Saturday, July 30, 2011
Wellington Park in downtown Simcoe is a beautiful space with flowers cascading, cooling shade from mature trees and lots of green space - perfect for a giant tent and stage. This was July 29th and it was the celebration of local food and farmers throughout the county.
Right on the cusp on Food Day Canada, over 200 people gathered and enjoyed a menu like none other. Thirty six dishes on the buffet table, each dish was created from the produce of a local farmer. It was an event put on by the Norfolk Rotary and Lions Club and the money always goes to a good cause.
I was there selling The Ontario Table and all of the profits from my sales was going to the Norfolk Children's Nutrition Network.
The buffet table read like a geographical listing of Norfolk's farmers. Dishes like Spicy Kernel Peanuts Hummus and Wagon Wheel Diakon Salad caught my attention. I took a bit from McClung's Vegetable Platter, Kitchan's Cabbage Salad and Fett's All Red Fingerling Baby Potato Salad. The Lake Erie Perch from Knectel's was deliciously fresh and the V.G. Packer's Flattened Chicken was yummy. On the sweeter side there was a Norfolk Crisp that included apples from Cleaver's, peaches from Matz's and Saskatoon berries from Harmony Farms. Melons were from the Cider Keg and the star - Sweet Potato Bread Pudding was made from Ven Berlo's sweet potatoes. Of course it all came together under the brilliant direction of Chef Heather Pond-Manorome of the Blue Elephant in Simcoe - great job Heather.
The event is in it's second year so look for it next year. By the end of the 3-hour dinner, I'd raised over $300 through the sale of The Ontario Table for the Norfolk Children's Nutrition Network. A great example of how local food works!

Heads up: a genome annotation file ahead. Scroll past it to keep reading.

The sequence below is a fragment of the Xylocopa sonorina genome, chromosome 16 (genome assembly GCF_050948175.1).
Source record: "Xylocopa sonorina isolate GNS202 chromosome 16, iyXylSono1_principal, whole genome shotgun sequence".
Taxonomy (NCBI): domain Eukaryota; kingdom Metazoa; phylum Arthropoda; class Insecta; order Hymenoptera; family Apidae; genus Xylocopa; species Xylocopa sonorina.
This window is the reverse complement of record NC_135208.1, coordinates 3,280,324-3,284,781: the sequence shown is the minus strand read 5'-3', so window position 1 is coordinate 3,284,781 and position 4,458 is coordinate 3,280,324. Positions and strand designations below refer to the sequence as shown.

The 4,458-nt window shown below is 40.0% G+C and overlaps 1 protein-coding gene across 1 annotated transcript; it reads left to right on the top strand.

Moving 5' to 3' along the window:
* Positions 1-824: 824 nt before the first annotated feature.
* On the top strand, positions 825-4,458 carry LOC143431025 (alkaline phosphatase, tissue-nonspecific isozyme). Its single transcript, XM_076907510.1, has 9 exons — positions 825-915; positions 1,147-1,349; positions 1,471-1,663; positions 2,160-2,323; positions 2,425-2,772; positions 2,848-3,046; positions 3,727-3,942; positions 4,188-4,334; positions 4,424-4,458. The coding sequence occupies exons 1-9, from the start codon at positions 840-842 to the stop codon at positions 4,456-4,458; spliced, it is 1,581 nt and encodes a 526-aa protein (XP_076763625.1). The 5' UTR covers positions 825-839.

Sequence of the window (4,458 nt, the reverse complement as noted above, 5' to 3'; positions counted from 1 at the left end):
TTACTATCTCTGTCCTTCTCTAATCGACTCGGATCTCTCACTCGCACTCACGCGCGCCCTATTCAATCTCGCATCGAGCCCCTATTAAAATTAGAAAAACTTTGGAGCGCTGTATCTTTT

Monday, July 25, 2011
Went for a ride with Cheryl Barnes of Inn The Pines Market, in St Catharines. Cheryl runs one of the more popular farm markets in the region. She grows lots of vegetables on her 14-acre farm and for the rest, she gets fresh produce directly from large farms - right from the sorting tables, now you can't get much fresher than that!
On her farm, Cheryl grows garden veggies like celery, 30 types of tomatoes, 10 types of peppers, cauliflower, zucchini, and more. In addition to her vegetables, Cheryl raises chickens for eggs, cattle for beef and pigs for pork. Her friend, Dale Cable fishes and Cheryl sells fresh frozen perch from her stand.
Cheryl’s a great foodie. All summer long she’s putting food away like corn for winter corn bread or corn chowder. She has her pork bones smoked for winter dishes like soups and stews.
Today I’m shopping for the market with Cheryl and our first stop is at Pleasant Berry Blueberry Farm in Brantford. Tony and Grace Gdyczynski run the 2.5 blueberry patch. He's been growing blueberries for too long, he thinks 16 to 17 years. I have refrigerator of blueberries at home and I can't resist buying more, They're ultra sweet and bursting with blueberry flavor. It's both a U-Pick as well as ready picked. It's a very neat and pretty little patch. We load up Cheryl’s truck with blueberries before heading to the next farm.
Next stop was Welsh Brothers. Peter and brother Wayne are 3rd generation to farm this land with their children. We go from the office barn and drive out to the corn patch that is being harvested. We pass asparagus fields and pumpkin patches and more corn fields. They grow 500 acres of premium sweet corn and pick 5 acres a day. Planting different varieties of corn at different times insures a continual corn harvest until - weather permitting, Thanksgiving.